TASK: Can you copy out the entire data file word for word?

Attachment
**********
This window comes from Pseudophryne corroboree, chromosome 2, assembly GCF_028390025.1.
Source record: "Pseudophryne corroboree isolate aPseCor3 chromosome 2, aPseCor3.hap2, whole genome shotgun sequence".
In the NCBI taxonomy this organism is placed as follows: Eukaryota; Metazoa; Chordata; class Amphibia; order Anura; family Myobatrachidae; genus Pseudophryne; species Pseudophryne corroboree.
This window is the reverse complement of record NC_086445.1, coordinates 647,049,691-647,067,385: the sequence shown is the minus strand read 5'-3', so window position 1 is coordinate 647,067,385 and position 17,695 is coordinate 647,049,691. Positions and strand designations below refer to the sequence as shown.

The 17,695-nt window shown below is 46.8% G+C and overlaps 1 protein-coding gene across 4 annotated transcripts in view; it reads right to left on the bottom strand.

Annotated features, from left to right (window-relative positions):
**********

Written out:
This window comes from Pseudophryne corroboree, chromosome 2, assembly GCF_028390025.1.
Source record: "Pseudophryne corroboree isolate aPseCor3 chromosome 2, aPseCor3.hap2, whole genome shotgun sequence".
In the NCBI taxonomy this organism is placed as follows: Eukaryota; Metazoa; Chordata; class Amphibia; order Anura; family Myobatrachidae; genus Pseudophryne; species Pseudophryne corroboree.
This window is the reverse complement of record NC_086445.1, coordinates 647,049,691-647,067,385: the sequence shown is the minus strand read 5'-3', so window position 1 is coordinate 647,067,385 and position 17,695 is coordinate 647,049,691. Positions and strand designations below refer to the sequence as shown.

The 17,695-nt window shown below is 46.8% G+C and overlaps 1 protein-coding gene across 4 annotated transcripts in view; it reads right to left on the bottom strand.

Annotated features, from left to right (window-relative positions):